Arizona foster parents decry email asking them to 'do more'

PHOENIX (AP) – An email sent by the director of Arizona's child-welfare system to licensed foster parents has offended some of the parents it meant to inspire.

Some foster parents claim they've been trying to do exactly what they were asked to do in the email – consider taking in older children – but haven't been able to because the very same department keeps shutting them down, The Arizona Republic reported.

"I thought there was a guilty tone, like we foster parents aren't doing enough," said Stacy Bradley, a parent who is caring for three foster children. "You're saying you need us; we're saying we're here. Where is the breakdown?"

Department of Child Safety Director Greg McKay asked foster parents to "expand their horizons" and "do more" in the email he sent. He asked the families to consider providing a home for children ages 7 and up. He said older children are not "damaged goods. ... They have the same basic human needs and emotions as everyone else."

But foster parents on social media claim they've asked for older children, but haven't been replied to.

Dawn Jennings said she had an open bed for a girl between the ages of 6 and 13 for six months, but couldn't get the department's approval for a placement.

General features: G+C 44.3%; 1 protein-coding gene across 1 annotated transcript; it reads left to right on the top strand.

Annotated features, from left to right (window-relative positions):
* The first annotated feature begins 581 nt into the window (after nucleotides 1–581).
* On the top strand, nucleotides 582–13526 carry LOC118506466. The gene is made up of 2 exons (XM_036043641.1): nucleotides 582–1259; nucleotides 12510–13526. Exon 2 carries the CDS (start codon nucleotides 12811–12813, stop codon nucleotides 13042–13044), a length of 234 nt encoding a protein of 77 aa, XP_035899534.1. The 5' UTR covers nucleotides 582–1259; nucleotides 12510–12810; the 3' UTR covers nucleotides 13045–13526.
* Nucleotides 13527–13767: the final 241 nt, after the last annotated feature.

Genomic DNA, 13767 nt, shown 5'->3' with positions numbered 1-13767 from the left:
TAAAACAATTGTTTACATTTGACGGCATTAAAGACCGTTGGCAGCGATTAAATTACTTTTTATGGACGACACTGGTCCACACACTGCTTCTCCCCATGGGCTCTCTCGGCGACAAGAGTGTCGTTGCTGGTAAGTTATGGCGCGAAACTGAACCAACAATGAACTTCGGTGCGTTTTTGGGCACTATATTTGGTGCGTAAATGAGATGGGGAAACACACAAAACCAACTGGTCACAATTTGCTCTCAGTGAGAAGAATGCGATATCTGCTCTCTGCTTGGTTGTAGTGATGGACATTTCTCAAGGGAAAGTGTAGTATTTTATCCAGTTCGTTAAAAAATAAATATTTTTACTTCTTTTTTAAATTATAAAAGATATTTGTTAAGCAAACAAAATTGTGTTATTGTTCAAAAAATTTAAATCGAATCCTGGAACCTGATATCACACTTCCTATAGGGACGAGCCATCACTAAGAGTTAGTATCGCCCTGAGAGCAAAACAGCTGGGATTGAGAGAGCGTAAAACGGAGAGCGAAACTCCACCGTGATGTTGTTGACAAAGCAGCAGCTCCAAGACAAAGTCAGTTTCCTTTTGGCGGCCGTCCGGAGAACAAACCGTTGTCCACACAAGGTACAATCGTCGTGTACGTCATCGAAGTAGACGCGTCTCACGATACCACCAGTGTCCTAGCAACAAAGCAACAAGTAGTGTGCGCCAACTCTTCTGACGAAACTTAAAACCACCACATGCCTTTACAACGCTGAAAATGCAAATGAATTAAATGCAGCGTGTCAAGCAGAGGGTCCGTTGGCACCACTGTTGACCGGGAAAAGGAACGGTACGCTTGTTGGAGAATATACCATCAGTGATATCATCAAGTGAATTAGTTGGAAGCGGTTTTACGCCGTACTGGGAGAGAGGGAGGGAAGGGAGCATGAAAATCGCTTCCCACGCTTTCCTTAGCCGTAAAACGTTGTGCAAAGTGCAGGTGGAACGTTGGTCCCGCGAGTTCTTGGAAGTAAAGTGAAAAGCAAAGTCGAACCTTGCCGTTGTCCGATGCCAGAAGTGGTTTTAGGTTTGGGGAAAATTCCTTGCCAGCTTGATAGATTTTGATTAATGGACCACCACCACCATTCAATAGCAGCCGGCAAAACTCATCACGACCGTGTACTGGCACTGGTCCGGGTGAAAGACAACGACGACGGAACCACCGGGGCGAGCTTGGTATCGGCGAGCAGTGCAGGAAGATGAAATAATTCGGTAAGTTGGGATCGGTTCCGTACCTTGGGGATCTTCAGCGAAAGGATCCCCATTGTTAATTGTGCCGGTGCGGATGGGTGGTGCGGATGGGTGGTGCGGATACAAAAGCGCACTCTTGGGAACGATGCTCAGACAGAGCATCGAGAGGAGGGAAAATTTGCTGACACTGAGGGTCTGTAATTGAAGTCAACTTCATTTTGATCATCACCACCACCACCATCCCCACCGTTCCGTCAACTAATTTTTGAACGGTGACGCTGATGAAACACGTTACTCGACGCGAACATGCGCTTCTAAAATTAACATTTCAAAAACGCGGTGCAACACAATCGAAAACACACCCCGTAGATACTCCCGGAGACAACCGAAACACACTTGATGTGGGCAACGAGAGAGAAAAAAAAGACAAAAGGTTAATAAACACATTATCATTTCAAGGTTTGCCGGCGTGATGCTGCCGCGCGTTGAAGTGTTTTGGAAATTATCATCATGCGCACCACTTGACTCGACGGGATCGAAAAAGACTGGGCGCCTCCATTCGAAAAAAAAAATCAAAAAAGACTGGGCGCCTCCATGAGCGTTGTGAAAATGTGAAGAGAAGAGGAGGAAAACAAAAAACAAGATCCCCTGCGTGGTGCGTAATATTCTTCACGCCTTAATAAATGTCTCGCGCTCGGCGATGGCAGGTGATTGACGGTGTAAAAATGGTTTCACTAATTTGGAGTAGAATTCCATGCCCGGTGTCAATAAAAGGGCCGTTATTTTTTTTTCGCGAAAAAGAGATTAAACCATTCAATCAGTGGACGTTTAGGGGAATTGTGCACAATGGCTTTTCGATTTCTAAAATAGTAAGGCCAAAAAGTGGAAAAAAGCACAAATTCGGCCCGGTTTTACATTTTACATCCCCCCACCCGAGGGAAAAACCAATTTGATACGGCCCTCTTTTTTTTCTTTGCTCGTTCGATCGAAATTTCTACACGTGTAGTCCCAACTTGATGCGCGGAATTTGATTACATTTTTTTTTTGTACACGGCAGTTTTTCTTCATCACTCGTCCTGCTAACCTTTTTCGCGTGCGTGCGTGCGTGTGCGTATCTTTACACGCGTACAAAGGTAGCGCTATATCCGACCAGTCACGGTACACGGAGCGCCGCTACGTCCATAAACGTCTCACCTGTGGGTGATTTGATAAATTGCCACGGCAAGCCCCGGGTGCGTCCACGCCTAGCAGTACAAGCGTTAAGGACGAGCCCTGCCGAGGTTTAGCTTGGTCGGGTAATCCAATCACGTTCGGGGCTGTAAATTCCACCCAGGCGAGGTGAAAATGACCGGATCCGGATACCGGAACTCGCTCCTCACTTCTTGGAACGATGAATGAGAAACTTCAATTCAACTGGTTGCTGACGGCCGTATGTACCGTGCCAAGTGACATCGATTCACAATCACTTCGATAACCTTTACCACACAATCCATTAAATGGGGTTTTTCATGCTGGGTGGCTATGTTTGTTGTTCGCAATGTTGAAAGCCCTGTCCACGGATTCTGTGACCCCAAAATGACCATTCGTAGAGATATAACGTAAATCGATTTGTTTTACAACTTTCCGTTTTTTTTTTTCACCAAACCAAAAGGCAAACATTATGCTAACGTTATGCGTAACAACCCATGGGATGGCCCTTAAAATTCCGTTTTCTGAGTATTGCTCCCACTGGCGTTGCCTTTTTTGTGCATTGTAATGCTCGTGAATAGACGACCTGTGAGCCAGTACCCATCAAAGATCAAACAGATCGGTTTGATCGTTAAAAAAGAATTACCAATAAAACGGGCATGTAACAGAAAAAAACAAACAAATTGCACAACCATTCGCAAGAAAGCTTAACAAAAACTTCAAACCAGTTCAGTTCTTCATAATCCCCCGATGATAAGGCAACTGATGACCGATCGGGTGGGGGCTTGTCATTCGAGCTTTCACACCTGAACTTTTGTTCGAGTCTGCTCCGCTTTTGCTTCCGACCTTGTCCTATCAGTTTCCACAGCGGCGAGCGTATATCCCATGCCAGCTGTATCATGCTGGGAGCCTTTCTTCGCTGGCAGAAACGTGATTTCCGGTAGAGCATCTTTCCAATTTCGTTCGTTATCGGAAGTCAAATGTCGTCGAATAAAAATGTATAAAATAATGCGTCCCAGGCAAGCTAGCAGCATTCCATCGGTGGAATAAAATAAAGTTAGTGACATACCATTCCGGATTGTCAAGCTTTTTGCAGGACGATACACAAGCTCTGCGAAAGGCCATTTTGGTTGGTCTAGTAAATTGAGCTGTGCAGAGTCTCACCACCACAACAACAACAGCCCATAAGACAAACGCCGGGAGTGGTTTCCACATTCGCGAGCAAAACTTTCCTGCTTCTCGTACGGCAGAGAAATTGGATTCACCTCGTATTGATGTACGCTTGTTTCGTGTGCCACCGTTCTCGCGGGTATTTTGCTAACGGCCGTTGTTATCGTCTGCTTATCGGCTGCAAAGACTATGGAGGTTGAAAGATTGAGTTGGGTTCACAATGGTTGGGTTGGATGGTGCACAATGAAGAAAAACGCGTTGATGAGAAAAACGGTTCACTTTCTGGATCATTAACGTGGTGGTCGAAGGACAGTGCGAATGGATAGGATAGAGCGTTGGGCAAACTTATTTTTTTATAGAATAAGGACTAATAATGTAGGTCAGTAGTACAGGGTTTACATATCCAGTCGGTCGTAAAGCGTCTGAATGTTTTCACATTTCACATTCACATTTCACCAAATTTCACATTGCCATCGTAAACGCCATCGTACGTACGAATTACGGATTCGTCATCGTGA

"My licensing worker was calling me almost every week with kids," she said, referring to the agency that serves as go-between for foster parents and the department. "You would think if the need for these kids was so great, DCS would be calling them back."

The department offered a number of reasons why a willing foster home might not result in an automatic placement of an older child currently in a group home.

Department spokesman Darren DaRonco wrote in the statement that an open investigation of a foster home would preclude any more placements. A family could also have restrictions on who it would accept, or it may have had a problem with a certain age group that would make it difficult to place a child of similar age in the home, DaRonco wrote. And kids age 12 and up have a say in their placement and might resist moving to a foster home if it takes them away from the school they have been attending, the department stated.

The department's communications director, Cynthia Weiss, said more than 100 responses to the email from foster parents were positive, with the responding parents saying they will welcome older children.

"If the Director's letter places one child into a foster home, we will consider the effort a success," the department stated.